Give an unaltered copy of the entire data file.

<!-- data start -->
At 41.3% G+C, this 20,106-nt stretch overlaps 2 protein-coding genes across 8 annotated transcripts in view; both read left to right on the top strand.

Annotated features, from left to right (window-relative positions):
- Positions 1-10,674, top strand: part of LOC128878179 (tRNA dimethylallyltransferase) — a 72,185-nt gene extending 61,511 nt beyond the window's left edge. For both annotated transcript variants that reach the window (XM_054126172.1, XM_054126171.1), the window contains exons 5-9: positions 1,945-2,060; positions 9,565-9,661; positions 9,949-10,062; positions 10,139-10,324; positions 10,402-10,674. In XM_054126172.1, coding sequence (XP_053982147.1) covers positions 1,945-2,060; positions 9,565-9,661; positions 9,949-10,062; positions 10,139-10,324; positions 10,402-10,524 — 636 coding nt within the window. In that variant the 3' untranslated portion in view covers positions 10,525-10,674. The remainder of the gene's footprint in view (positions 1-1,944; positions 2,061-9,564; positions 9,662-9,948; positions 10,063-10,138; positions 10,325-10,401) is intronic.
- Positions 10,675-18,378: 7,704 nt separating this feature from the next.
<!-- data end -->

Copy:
At 41.3% G+C, this 20,106-nt stretch overlaps 2 protein-coding genes across 8 annotated transcripts in view; both read left to right on the top strand.

Annotated features, from left to right (window-relative positions):
- Positions 1-10,674, top strand: part of LOC128878179 (tRNA dimethylallyltransferase) — a 72,185-nt gene extending 61,511 nt beyond the window's left edge. For both annotated transcript variants that reach the window (XM_054126172.1, XM_054126171.1), the window contains exons 5-9: positions 1,945-2,060; positions 9,565-9,661; positions 9,949-10,062; positions 10,139-10,324; positions 10,402-10,674. In XM_054126172.1, coding sequence (XP_053982147.1) covers positions 1,945-2,060; positions 9,565-9,661; positions 9,949-10,062; positions 10,139-10,324; positions 10,402-10,524 — 636 coding nt within the window. In that variant the 3' untranslated portion in view covers positions 10,525-10,674. The remainder of the gene's footprint in view (positions 1-1,944; positions 2,061-9,564; positions 9,662-9,948; positions 10,063-10,138; positions 10,325-10,401) is intronic.
- Positions 10,675-18,378: 7,704 nt separating this feature from the next.